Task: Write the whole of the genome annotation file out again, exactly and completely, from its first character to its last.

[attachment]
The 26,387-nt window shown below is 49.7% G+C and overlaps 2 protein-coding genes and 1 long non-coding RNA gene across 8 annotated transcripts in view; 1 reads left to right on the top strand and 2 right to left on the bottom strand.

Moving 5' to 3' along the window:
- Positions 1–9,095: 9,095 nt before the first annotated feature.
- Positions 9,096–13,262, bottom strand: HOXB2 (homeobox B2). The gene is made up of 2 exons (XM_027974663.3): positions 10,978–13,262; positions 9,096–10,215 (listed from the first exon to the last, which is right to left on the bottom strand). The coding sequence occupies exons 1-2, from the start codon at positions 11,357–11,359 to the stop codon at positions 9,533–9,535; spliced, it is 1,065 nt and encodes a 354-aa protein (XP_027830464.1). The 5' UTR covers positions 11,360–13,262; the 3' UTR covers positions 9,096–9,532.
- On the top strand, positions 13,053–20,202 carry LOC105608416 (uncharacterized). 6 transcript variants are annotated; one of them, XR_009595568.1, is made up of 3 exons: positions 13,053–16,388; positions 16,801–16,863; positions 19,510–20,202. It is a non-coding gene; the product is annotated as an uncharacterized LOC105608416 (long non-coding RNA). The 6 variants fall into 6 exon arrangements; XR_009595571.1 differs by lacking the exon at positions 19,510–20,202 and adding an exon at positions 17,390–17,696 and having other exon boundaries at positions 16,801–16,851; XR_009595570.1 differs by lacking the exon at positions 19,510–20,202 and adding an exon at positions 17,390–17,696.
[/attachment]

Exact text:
The 26,387-nt window shown below is 49.7% G+C and overlaps 2 protein-coding genes and 1 long non-coding RNA gene across 8 annotated transcripts in view; 1 reads left to right on the top strand and 2 right to left on the bottom strand.

Moving 5' to 3' along the window:
- Positions 1–9,095: 9,095 nt before the first annotated feature.
- Positions 9,096–13,262, bottom strand: HOXB2 (homeobox B2). The gene is made up of 2 exons (XM_027974663.3): positions 10,978–13,262; positions 9,096–10,215 (listed from the first exon to the last, which is right to left on the bottom strand). The coding sequence occupies exons 1-2, from the start codon at positions 11,357–11,359 to the stop codon at positions 9,533–9,535; spliced, it is 1,065 nt and encodes a 354-aa protein (XP_027830464.1). The 5' UTR covers positions 11,360–13,262; the 3' UTR covers positions 9,096–9,532.
- On the top strand, positions 13,053–20,202 carry LOC105608416 (uncharacterized). 6 transcript variants are annotated; one of them, XR_009595568.1, is made up of 3 exons: positions 13,053–16,388; positions 16,801–16,863; positions 19,510–20,202. It is a non-coding gene; the product is annotated as an uncharacterized LOC105608416 (long non-coding RNA). The 6 variants fall into 6 exon arrangements; XR_009595571.1 differs by lacking the exon at positions 19,510–20,202 and adding an exon at positions 17,390–17,696 and having other exon boundaries at positions 16,801–16,851; XR_009595570.1 differs by lacking the exon at positions 19,510–20,202 and adding an exon at positions 17,390–17,696.